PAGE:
More teens today suffer chronic fatigue syndrome (CFS) than ever before, according to Dutch survey of 900 teens who were diagnosed with chronic fatigue symptoms.
Does your teen often complain that she’s too tired to finish her homework, clean her room or clear off the dinner table? She might not be faking it.
A survey conducted by Dutch doctors concluded that 1 out of 900 teenagers suffer from chronic fatigue symptoms, which include fatigue to the point of exhaustion, memory loss, difficulty concentrating, joint soreness, insomnia and muscular pain.
The report, which was published in the Pediatrics journal, states that 90 percent of the teenagers surveyed who suffered from chronic fatigue syndrome confessed to missing large time slots of school time; some admitted that they stopped going to school altogether when fatigue symptoms were high.
Compared to adults, teens are less likely to be diagnosed with chronic fatigue syndrome.
- 354 general practitioners in the Netherlands participated in this national survey on chronic fatigue syndrome.
- Dutch doctors estimated that roughly .012 percent of teens are diagnosed with CFS every year, while for adults the rate is 1 percent.
- The actual percentage of chronic fatigue sufferers is probably much higher. In previous scientific studies on chronic fatigue syndrome, 80 percent of adults who participated suffered from CFS, but were never diagnosed.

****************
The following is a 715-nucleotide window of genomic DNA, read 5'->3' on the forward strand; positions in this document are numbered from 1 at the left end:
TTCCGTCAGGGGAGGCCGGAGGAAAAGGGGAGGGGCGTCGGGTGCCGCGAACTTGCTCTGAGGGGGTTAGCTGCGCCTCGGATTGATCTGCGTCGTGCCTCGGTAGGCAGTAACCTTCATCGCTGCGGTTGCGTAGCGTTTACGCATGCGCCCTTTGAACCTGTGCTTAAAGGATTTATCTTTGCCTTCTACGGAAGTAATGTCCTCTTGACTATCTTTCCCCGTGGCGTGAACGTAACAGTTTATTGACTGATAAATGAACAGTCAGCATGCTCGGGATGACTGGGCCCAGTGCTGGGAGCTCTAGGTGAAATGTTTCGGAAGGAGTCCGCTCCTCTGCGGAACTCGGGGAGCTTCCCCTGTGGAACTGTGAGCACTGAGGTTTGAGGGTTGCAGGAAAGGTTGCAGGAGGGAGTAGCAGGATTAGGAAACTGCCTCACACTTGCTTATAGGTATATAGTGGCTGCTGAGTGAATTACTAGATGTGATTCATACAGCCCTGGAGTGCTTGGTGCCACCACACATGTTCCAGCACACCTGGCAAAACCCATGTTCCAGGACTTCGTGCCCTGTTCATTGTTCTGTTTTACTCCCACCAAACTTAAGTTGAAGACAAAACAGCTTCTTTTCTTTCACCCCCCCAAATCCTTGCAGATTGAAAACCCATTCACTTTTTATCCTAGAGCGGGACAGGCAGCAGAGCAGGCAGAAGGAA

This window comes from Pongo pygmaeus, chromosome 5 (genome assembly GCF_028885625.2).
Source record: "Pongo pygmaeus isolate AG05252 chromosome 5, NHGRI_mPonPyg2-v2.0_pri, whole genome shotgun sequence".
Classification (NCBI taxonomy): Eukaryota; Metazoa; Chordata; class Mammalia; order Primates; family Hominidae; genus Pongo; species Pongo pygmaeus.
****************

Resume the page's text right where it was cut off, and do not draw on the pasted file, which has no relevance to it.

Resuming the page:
- The average age for teen chronic fatigue is 15 years.
- Half of the teenage survey participants suffered chronic fatigue syndrome for approximately 1 1/2 years before receiving diagnosis or treatment.
- Girls are 5 times more likely to suffer chronic fatigue than boys.
- Because of the rarity of chronic fatigue syndrome in the teenage years, sufferers are often misdiagnosed.
- According to Livestrong, chronic fatigue syndrome is caused by depression, anemia, hypothyroidism, sleep deprivation and mononucleosis (“mono”).
Says Dr. S.L. Nijhof, co-author of the Dutch survey, “Fatigue is a common complaint among adolescents, with a good prognosis. Chronic fatigue syndrome is much less common, but with serious consequences.”
Chronic fatigue is one of many symptoms of vitamin B12 deficiency. If you or your teen is suffering any of the symptoms described for chronic fatigue, see a doctor immediately and request blood screenings for low B12.